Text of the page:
Sadly the day I had my accident many hospital staff were on strike. The main service affected during my stay on Thursday was the hospital porters. This job was done by managers, who weren’t as familiar with the role (or layout of the hospital) as the porters are. Things ran more smoothly on the Saturday when they were not on strike.

During my stay on Thursday and Saturday there were some minor errors made by staff, most of which were sorted out, but considering the disruption and stress caused due to the strike some of this was understandable on the Thursday. The hospital ran much more smoothly when the staff weren’t on strike.

However I cannot type or write effectively with my right arm in plaster and it’ll be a while before I’m back to 100%.

Casework brought to my attention during the election will take longer and I will be doing the election expenses return later than planned and relying on my agent to do most of it.

If you do email me it may take me longer to reply than normal and updates to this blog will be less frequent until I am fully recovered.

Public meeting on NHS (Wirral University Teaching Hospital NHS Foundation Trust)

I’ve just returned from a meeting about the Wirral University Teaching Hospital NHS Foundation Trust (the Trust that runs Arrowe Park Hospital and Clatterbridge Hospital).

It was chaired by Frank Field MP, also Alison McGovern MP and Cllr Chris Blakeley representing Esther McVey MP were there.

In total (including these three) there were at least forty people there when the meeting started (possibly more as some arrived late). It was held at the Charing Cross Methodist Church starting at 7pm.

Frank Field MP opened the meeting by introducing Alison McGovern MP and Cllr Chris Blakeley. He outlined the concerns about staff morale and the worries and fears that had been expressed about change. He said two members of the Board (Tina Long, Director of Nursing and Jean Quinn, Non-Executive Director) were present who they were grateful to.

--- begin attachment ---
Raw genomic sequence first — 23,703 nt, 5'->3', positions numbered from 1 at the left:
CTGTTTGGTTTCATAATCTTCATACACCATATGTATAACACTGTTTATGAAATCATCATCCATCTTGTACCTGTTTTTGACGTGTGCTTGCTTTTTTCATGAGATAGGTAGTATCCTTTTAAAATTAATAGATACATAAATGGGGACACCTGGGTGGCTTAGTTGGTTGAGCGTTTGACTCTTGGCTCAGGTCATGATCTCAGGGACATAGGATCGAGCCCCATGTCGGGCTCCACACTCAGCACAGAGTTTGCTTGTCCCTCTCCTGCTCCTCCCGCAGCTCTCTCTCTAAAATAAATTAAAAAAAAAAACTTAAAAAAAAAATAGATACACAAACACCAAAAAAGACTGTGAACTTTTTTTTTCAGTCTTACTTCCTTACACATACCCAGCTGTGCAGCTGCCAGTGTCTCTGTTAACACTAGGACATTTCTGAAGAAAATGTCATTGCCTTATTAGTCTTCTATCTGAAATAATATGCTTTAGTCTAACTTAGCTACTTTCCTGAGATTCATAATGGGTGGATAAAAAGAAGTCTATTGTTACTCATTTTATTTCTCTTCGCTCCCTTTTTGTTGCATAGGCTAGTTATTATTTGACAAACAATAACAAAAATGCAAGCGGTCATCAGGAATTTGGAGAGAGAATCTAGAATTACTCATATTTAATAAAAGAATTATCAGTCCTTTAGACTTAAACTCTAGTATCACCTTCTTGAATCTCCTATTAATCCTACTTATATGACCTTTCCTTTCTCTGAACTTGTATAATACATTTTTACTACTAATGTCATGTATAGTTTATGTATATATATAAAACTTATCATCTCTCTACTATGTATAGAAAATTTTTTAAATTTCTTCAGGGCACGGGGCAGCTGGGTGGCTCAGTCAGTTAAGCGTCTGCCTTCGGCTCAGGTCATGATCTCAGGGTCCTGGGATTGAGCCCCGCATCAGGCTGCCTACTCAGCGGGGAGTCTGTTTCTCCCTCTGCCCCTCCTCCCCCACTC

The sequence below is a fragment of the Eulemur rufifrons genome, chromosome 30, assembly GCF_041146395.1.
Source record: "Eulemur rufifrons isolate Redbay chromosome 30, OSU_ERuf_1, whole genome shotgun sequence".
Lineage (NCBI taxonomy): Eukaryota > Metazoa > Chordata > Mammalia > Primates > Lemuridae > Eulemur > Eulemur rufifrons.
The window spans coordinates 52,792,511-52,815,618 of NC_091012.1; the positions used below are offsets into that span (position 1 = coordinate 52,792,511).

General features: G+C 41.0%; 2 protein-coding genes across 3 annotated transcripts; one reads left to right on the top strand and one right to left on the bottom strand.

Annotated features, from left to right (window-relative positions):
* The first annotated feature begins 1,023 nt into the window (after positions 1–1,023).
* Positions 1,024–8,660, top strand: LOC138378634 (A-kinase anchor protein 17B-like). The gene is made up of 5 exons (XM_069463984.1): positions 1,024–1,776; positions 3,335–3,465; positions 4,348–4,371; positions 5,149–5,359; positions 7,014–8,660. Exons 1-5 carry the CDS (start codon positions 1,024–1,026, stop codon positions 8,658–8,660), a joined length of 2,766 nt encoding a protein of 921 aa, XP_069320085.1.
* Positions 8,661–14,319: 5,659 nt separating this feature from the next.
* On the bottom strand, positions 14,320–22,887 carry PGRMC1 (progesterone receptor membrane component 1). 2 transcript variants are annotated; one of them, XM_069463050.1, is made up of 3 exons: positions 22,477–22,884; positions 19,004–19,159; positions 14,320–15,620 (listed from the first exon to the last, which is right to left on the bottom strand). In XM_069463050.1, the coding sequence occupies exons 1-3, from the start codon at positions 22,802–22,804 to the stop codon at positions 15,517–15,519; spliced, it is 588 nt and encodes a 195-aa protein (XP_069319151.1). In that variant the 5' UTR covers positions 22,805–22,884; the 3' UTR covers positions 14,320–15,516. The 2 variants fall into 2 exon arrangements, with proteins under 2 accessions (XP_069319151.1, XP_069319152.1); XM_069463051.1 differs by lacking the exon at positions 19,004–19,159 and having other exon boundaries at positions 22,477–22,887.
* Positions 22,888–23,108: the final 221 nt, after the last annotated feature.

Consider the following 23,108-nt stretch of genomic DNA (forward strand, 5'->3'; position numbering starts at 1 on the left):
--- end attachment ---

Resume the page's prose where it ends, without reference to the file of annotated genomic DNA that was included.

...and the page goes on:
The meeting would last 1½ hours. He said the changes “need to be patient-led” and the staff had a legitimate role about being involved in the formal program of changes. He said how the Board responds and the role MPs play would be more obvious.

Alison McGovern MP also spoke. She said she agreed with the remarks of Frank Field MP and had an interest in health issues. The first issue was about the quality of care where people expected dignity and respect. Care was about the person giving it and receiving it. Staff morale was also an issue following the staff survey and feedback from the trade unions and the staff representatives.

Three previous related articles from this blog:

Election for Wirral University Teaching Hospital NHS Governor (public) Bidston

Health and Well Being Overview and Scrutiny Committee – 20/6/2011 – Part 4

West Wirral Area Forum – 29th June 2011 – Part 9 – NHS (emergencies, out of hours, management)